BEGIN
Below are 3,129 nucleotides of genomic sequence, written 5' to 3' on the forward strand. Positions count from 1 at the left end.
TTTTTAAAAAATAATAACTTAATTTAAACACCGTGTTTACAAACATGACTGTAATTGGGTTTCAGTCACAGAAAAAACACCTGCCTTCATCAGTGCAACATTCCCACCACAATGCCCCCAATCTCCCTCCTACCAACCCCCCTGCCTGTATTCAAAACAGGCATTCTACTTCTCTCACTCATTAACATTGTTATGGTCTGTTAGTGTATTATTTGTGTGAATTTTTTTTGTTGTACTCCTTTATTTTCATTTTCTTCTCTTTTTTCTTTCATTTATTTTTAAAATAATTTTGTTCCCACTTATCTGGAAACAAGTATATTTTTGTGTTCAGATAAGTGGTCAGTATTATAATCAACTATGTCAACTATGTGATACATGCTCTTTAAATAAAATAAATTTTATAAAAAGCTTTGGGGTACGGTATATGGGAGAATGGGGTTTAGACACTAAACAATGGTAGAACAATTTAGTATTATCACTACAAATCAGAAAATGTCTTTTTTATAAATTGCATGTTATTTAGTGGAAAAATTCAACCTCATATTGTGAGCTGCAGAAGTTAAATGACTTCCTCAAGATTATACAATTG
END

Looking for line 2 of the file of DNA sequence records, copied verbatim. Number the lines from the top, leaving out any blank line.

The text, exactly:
TTTTTAAAAAATAATAACTTAATTTAAACACCGTGTTTACAAACATGACTGTAATTGGGTTTCAGTCACAGAAAAAACACCTGCCTTCATCAGTGCAACATTCCCACCACAATGCCCCCAATCTCCCTCCTACCAACCCCCCTGCCTGTATTCAAAACAGGCATTCTACTTCTCTCACTCATTAACATTGTTATGGTCTGTTAGTGTATTATTTGTGTGAATTTTTTTTGTTGTACTCCTTTATTTTCATTTTCTTCTCTTTTTTCTTTCATTTATTTTTAAAATAATTTTGTTCCCACTTATCTGGAAACAAGTATATTTTTGTGTTCAGATAAGTGGTCAGTATTATAATCAACTATGTCAACTATGTGATACATGCTCTTTAAATAAAATAAATTTTATAAAAAGCTTTGGGGTACGGTATATGGGAGAATGGGGTTTAGACACTAAACAATGGTAGAACAATTTAGTATTATCACTACAAATCAGAAAATGTCTTTTTTATAAATTGCATGTTATTTAGTGGAAAAATTCAACCTCATATTGTGAGCTGCAGAAGTTAAATGACTTCCTCAAGATTATACAATTG